China and Inner Asia
Organized Panel Session
Scholars working on early Chinese history have long been aware of the ideological bias that to a certain extent underlies early imperial historiographic works such as the Shiji and the Hanshu. Ancient manuscripts excavated from the ground during recent decades have not only greatly enriched the picture of pre-imperial and early imperial China that these sources had painted for us. In many cases, they tell stories that in fact are significantly different from the ones Sima Qian compiled in his Shiji. One of these examples is the Book of Zhao Zheng (Zhao Zheng shu), a text found among the Western Han bamboo manuscripts from the Peking University collection. It describes historical developments between the death of the First Emperor and the eventual fall of the Qin Empire in a way that differs in some important details from the Shiji account.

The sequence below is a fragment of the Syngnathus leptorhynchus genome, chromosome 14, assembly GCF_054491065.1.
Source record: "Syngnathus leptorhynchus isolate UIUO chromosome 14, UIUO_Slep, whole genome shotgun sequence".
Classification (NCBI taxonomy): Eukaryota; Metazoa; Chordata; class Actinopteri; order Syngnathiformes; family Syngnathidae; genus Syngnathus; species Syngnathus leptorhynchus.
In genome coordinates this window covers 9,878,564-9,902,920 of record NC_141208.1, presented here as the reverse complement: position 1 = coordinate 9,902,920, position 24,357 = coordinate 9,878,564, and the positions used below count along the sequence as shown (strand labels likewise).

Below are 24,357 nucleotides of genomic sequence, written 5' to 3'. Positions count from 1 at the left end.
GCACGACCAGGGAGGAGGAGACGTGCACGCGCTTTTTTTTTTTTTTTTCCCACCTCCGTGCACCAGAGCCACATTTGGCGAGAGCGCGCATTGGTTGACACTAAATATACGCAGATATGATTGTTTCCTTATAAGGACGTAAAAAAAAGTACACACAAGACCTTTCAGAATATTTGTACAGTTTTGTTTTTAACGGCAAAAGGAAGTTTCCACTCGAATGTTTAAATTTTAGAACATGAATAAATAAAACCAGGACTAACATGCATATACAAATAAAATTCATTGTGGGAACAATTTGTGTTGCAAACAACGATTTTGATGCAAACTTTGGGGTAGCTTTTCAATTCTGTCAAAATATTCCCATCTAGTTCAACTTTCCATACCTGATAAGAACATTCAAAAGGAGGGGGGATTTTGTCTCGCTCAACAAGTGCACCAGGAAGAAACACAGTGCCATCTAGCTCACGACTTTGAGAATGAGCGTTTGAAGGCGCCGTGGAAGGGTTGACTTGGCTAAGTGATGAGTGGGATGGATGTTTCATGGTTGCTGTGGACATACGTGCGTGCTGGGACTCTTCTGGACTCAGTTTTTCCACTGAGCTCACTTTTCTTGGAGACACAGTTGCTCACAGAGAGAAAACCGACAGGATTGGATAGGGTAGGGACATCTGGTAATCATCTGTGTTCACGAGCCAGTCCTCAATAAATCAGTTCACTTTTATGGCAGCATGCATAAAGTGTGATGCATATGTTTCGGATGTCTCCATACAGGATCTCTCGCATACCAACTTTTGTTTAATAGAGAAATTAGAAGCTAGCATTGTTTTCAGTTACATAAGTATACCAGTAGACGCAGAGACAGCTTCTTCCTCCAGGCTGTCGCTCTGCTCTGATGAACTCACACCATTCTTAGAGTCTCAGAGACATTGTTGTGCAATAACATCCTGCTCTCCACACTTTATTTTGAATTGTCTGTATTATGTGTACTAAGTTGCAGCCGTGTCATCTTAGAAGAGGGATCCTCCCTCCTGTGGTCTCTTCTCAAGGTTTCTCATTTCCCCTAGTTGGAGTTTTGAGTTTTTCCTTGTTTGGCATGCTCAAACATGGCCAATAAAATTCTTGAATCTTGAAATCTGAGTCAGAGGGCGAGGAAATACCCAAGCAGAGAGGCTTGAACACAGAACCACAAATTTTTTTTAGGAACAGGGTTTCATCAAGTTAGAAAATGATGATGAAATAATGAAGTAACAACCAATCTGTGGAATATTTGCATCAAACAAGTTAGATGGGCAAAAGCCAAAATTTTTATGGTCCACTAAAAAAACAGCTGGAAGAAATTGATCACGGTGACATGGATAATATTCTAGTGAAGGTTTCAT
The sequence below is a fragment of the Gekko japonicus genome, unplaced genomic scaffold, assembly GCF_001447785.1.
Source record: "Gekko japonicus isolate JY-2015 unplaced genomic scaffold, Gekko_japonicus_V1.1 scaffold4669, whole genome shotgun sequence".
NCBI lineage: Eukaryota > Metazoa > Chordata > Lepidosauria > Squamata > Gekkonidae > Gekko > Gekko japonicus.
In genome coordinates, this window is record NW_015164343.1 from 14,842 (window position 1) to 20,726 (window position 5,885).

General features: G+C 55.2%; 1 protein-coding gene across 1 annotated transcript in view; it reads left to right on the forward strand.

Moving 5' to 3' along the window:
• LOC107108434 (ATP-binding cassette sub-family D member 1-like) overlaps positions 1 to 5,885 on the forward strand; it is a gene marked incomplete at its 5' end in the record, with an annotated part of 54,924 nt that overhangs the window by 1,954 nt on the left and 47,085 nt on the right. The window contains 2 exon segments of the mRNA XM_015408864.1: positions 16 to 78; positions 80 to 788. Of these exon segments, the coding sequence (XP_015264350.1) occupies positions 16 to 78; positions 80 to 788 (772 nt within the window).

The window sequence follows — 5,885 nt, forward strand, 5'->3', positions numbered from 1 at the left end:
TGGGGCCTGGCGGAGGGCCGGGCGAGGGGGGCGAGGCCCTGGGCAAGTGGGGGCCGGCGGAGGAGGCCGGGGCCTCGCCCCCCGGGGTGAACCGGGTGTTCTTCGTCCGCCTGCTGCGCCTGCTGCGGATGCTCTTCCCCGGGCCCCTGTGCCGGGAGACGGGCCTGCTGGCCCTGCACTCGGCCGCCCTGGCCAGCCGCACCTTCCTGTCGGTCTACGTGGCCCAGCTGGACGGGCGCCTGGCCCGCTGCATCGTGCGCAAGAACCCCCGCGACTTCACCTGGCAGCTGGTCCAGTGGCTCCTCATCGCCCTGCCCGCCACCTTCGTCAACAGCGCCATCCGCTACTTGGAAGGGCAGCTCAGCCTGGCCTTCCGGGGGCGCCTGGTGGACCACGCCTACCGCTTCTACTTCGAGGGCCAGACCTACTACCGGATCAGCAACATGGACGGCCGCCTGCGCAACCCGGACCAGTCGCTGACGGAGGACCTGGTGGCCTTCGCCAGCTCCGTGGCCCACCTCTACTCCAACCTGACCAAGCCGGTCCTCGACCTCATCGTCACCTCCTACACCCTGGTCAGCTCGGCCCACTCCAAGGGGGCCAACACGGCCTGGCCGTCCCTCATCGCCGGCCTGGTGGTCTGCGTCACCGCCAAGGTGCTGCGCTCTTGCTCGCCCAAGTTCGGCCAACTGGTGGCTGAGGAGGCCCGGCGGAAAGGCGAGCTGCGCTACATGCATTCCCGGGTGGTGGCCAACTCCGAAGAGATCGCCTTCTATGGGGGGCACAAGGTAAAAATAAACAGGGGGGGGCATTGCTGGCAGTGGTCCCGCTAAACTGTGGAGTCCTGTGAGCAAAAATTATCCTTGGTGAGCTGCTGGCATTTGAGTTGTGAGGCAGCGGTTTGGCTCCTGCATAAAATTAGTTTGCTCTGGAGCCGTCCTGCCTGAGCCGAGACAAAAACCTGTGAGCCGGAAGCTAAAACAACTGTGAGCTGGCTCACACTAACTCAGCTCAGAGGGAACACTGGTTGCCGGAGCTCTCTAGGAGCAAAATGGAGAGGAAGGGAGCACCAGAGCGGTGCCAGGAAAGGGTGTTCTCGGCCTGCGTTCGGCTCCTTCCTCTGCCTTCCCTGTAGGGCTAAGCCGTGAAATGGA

Based on a systematic analysis of the textual differences between the Zhao Zheng shu and corresponding passages in the Shiji, this paper first addresses the implications the differences have for the overall gist of the accounts and the possible motives of their authors or compilers. It goes on to discuss the question of the relation between these diverging accounts and – drawing on evidence from other excavated and received sources – situates them in a broader historical and social context. Finally, the paper considers the more general implications the example under discussion might have for the study of early Chinese history and for the status of received historiographic works.